Could the present scourge of child pornography have reached epidemic proportions because we have ignored other aspects of sexual exploitation? (3/29, A-1, “Big gains in finding little victims”)
Author and sex-addiction expert Mark Laaser and others note the phenomenon of escalation with regard to pornographic material. A viewer who was once stimulated by “tame” material becomes bored with that material, needing more graphic or deviant material to reach previous arousal. Applied to the deviance of child porn, one has to wonder if we would be where we are if obscenity laws had been enforced over the last six decades.
Since 1953, when Playboy crawled out of the gutter and into the living room, the pattern of escalation toward more deviant material is undeniable. What will follow child pornography as this cycle continues?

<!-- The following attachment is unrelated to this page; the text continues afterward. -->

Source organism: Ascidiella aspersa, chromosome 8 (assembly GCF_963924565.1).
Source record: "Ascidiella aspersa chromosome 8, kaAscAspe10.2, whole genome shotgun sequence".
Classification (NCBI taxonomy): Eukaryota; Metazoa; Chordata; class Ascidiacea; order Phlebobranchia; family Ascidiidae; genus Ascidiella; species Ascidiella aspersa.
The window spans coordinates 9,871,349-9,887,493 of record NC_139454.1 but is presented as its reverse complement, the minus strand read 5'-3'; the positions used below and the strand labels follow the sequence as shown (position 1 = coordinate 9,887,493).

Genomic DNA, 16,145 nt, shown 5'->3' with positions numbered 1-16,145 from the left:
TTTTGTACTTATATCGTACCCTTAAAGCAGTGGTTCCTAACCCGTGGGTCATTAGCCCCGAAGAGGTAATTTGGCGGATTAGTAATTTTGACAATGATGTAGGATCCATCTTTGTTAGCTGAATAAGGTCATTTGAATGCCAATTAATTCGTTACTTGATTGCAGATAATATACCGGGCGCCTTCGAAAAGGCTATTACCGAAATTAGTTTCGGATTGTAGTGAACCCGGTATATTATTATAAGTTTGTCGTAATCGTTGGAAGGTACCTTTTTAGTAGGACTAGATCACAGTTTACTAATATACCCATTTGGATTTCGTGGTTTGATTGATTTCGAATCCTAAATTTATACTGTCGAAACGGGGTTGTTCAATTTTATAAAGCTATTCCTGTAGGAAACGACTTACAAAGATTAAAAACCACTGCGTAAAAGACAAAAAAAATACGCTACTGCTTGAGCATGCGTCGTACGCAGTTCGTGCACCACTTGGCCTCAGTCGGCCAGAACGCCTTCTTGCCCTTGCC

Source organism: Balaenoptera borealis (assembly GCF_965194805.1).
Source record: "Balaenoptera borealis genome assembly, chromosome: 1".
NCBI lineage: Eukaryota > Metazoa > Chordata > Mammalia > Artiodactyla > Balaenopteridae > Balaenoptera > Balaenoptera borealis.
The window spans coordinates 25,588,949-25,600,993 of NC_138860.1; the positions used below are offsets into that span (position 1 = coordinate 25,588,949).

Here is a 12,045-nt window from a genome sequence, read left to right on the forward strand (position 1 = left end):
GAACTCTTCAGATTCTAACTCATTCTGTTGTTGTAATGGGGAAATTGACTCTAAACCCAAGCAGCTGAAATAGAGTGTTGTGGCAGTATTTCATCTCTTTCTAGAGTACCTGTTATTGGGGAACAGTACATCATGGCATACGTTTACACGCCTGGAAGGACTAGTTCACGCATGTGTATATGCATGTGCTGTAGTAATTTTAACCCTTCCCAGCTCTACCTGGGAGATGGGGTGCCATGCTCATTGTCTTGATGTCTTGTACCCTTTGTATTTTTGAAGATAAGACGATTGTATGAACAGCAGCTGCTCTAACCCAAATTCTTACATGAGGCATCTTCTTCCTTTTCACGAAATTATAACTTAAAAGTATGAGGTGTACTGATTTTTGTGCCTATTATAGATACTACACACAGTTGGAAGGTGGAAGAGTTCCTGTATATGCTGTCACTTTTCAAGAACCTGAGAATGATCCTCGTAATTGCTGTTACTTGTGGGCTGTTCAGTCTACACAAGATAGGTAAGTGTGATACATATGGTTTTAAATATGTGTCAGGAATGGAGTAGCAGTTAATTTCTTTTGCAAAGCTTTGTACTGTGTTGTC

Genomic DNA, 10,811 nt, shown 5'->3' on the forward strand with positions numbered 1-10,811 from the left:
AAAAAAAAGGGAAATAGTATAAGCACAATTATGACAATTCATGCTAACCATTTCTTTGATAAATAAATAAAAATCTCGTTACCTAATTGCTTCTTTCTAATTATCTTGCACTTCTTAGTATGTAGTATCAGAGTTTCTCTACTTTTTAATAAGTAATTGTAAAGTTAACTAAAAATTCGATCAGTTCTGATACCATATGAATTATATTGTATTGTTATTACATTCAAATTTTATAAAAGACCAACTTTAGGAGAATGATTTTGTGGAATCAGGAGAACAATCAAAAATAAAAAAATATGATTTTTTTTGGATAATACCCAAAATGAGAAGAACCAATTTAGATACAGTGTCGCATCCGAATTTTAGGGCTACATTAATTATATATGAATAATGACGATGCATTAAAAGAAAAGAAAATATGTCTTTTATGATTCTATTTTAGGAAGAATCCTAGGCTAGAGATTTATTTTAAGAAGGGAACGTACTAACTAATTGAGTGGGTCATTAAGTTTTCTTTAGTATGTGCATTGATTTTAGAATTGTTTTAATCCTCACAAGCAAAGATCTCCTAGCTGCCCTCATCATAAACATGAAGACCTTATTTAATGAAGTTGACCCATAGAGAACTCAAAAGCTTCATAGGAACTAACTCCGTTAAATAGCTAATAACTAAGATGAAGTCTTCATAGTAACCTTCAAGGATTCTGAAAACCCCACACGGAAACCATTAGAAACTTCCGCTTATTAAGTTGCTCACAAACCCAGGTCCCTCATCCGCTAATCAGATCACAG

I wish the child porn sleuths would put as much emphasis on eliminating the access to this stuff on the Internet as they do finding and prosecuting the guys who produce, promote and download the images.
International law enforcement should put their efforts into getting worldwide cooperation to eliminate child porn on the Web, much like the Federal Communications Commission does to enforce proprietary and moral issues over the U.S. public airways.
Eliminate the child porn Web sites so there are none available for Internet users. This way there would be no cyberspace sources for child porn.